Vici Gaming vs. Virtus.Pro Final ESL One Katowice 2018: The Power of Control

With a $1,000,000 prize pool and 1,500 qualifying points for The International 2018 on the line, ESL One’s first Poland-hosted Dota 2 Major has been a dynamic mix of various playstyles and proficient strategy exhibited by each of its sixteen qualifying teams (eight from invites and eight from regional qualifiers).  From Team Liquid’s aggressive early game pressuring to OG’s mobile approach to divide and conquer, the Spodek Arena has scarcely contained the exultations of fans responding to the intensity of fierce competition between Dota’s best teams and magnetic performances.

Since the kickoff of ESL One Katowice on February 20th, each team has demonstrated a vigorous commitment to securing a slot in The International 2018 and earning a chance to make their mark in Dota history.  As the final push towards TI8 begins, it’s fascinating to witness the meta evolving at such a rapid pace, while observing how Valve’s revised approach to Dota’s patch and update system is shaping the professional scene overall.  With the recent release of patch 7.09 on February 16th and the changes it brought to support player impact, ESL One Katowice has showcased the effectiveness of a well-balanced team composition which emphasizes team fight control and gradient progression.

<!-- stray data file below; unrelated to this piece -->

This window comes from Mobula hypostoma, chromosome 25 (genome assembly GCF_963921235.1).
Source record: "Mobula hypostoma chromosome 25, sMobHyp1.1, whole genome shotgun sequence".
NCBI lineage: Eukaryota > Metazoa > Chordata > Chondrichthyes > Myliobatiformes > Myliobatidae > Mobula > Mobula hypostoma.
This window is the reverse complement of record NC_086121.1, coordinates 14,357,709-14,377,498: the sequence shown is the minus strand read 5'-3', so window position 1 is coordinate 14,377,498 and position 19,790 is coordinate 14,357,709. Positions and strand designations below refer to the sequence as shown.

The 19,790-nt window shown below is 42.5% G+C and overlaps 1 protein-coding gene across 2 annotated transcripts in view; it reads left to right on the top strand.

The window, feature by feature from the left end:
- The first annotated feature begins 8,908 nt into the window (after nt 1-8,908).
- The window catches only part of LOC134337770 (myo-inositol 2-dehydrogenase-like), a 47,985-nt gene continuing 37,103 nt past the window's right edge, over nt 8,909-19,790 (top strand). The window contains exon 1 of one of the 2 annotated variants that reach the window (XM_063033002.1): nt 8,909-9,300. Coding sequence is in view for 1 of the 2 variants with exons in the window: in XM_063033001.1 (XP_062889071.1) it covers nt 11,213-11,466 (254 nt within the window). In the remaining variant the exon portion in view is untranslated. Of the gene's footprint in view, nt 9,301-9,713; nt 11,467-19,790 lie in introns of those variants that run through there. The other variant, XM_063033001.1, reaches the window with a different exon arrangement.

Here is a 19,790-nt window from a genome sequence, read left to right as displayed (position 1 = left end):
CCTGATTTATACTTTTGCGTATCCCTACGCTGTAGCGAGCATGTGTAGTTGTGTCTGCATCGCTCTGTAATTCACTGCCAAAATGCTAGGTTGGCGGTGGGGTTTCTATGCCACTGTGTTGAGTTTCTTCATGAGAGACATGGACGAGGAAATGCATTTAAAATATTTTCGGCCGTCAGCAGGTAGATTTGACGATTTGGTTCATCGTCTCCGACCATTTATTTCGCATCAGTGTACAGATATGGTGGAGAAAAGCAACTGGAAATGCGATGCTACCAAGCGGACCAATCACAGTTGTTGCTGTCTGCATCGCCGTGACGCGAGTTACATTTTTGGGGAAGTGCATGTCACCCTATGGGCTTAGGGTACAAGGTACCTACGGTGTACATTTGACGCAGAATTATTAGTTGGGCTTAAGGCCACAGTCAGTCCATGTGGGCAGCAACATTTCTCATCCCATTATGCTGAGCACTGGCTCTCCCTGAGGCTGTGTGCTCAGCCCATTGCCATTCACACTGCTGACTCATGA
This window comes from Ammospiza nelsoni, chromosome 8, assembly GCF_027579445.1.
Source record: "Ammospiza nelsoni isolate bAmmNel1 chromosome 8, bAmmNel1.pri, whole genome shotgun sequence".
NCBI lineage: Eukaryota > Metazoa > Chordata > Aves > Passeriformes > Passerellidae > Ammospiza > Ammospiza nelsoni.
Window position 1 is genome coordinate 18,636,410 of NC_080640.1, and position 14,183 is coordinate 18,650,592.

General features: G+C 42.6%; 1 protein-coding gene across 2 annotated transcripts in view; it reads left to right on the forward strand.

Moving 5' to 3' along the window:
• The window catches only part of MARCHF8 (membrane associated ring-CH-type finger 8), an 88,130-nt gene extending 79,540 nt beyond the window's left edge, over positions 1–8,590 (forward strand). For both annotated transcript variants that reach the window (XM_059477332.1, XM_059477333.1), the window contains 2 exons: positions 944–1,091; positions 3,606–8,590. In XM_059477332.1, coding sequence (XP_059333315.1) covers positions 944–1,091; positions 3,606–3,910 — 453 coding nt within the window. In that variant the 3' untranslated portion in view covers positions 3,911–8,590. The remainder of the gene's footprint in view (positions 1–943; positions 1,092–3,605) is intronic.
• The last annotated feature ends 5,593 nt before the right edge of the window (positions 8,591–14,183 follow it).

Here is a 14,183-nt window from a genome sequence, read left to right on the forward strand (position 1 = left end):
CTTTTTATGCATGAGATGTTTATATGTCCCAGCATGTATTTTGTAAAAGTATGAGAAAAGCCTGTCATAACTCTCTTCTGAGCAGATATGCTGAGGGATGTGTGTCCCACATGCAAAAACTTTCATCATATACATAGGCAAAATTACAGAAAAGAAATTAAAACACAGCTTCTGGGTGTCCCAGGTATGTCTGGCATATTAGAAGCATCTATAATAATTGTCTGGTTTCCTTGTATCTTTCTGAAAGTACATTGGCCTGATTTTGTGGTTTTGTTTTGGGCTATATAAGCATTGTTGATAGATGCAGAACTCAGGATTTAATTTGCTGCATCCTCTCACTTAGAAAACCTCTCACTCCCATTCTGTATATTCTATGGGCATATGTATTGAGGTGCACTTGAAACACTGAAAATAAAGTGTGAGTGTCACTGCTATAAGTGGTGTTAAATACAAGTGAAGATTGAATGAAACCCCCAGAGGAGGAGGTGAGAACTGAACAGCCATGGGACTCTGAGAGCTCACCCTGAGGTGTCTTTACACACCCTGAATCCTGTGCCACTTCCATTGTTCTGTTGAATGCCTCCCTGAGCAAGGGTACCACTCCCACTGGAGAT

While several teams adopted the aforementioned strategy, few have executed it as well as Vici Gaming and Virtus.Pro thus far.  Vici Gaming picked apart the competition as they transcended the TI7 victors-Team Liquid, and forced OG down into the Group A lower bracket.  Meanwhile, Virtus.Pro bested OpTic Gaming and Mineski in the quarter and semifinals, only to lose two matches in a row to VG during the winner’s finals.  That’s not to say the contest between these two juggernauts wasn’t a momentous presentation, however the striking similarities in team composition were eclipsed by VG’s incorporation of strong turnaround potential in the form of Razor, coupled with the serial combination of AoE disables provided by Disruptor’s kinetic field, Underlord’s pit of malice and Elder Titan’s echo stomp.  Several times throughout the match, VP would attempt to lure VG into their positional advantage, only to have VG respond with superior lockdown, resulting in a swift pickoffs and futile escapes.  VG’s game plan in these two particular matches exemplifies the dominance of robust crowd control.

Despite the perpetual ebb and flow of Dota’s meta, team compositions which prioritize heavy disables have always been among the most effective for several reasons.  They allow teams to properly coordinate their positioning in team fights, provide enemy heroes with less opportunity to inflict damage and counter push strategies when combined with mobility, i.e. blink dagger.  Although rapidly pursuing objectives has worked well in the past, the last several patch releases have brought Dota back to baseline in terms of traditional gameplay, oriented around team fighting and gradual progression throughout each phase of the match.

At the moment, it’s difficult to speculate whether or not the most recent patch will continue this trend, however, if the level of excitement from fans at ESL One Katowice is any indication, perhaps we’re moving in the right direction.

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